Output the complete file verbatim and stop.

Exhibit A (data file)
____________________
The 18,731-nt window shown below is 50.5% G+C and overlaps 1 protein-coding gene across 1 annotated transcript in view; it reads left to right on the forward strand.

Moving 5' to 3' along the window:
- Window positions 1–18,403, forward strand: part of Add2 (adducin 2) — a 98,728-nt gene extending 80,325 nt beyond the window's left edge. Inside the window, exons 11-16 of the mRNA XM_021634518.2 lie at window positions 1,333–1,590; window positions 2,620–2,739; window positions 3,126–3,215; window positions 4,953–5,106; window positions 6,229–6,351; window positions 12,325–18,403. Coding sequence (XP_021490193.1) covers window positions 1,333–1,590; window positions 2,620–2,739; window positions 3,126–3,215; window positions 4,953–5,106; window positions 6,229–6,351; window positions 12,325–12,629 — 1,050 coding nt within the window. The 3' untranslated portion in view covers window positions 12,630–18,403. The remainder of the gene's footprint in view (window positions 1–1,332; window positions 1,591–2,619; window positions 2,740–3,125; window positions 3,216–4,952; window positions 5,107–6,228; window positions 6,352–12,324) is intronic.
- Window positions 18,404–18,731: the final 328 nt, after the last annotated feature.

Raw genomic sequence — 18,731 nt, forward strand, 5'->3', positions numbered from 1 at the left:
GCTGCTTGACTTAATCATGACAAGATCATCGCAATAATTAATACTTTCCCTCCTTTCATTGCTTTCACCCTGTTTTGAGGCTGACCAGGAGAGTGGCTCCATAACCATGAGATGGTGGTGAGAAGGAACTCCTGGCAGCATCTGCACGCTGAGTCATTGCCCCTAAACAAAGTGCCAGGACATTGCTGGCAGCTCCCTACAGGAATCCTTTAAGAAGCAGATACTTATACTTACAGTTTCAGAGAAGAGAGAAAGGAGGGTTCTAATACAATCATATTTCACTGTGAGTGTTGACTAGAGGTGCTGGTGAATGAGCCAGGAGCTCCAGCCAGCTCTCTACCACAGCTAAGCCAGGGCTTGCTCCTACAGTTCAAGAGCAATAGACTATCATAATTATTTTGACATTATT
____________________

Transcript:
The 18,731-nt window shown below is 50.5% G+C and overlaps 1 protein-coding gene across 1 annotated transcript in view; it reads left to right on the forward strand.

Moving 5' to 3' along the window:
- Window positions 1–18,403, forward strand: part of Add2 (adducin 2) — a 98,728-nt gene extending 80,325 nt beyond the window's left edge. Inside the window, exons 11-16 of the mRNA XM_021634518.2 lie at window positions 1,333–1,590; window positions 2,620–2,739; window positions 3,126–3,215; window positions 4,953–5,106; window positions 6,229–6,351; window positions 12,325–18,403. Coding sequence (XP_021490193.1) covers window positions 1,333–1,590; window positions 2,620–2,739; window positions 3,126–3,215; window positions 4,953–5,106; window positions 6,229–6,351; window positions 12,325–12,629 — 1,050 coding nt within the window. The 3' untranslated portion in view covers window positions 12,630–18,403. The remainder of the gene's footprint in view (window positions 1–1,332; window positions 1,591–2,619; window positions 2,740–3,125; window positions 3,216–4,952; window positions 5,107–6,228; window positions 6,352–12,324) is intronic.
- Window positions 18,404–18,731: the final 328 nt, after the last annotated feature.

Raw genomic sequence — 18,731 nt, forward strand, 5'->3', positions numbered from 1 at the left:
GCTGCTTGACTTAATCATGACAAGATCATCGCAATAATTAATACTTTCCCTCCTTTCATTGCTTTCACCCTGTTTTGAGGCTGACCAGGAGAGTGGCTCCATAACCATGAGATGGTGGTGAGAAGGAACTCCTGGCAGCATCTGCACGCTGAGTCATTGCCCCTAAACAAAGTGCCAGGACATTGCTGGCAGCTCCCTACAGGAATCCTTTAAGAAGCAGATACTTATACTTACAGTTTCAGAGAAGAGAGAAAGGAGGGTTCTAATACAATCATATTTCACTGTGAGTGTTGACTAGAGGTGCTGGTGAATGAGCCAGGAGCTCCAGCCAGCTCTCTACCACAGCTAAGCCAGGGCTTGCTCCTACAGTTCAAGAGCAATAGACTATCATAATTATTTTGACATTATT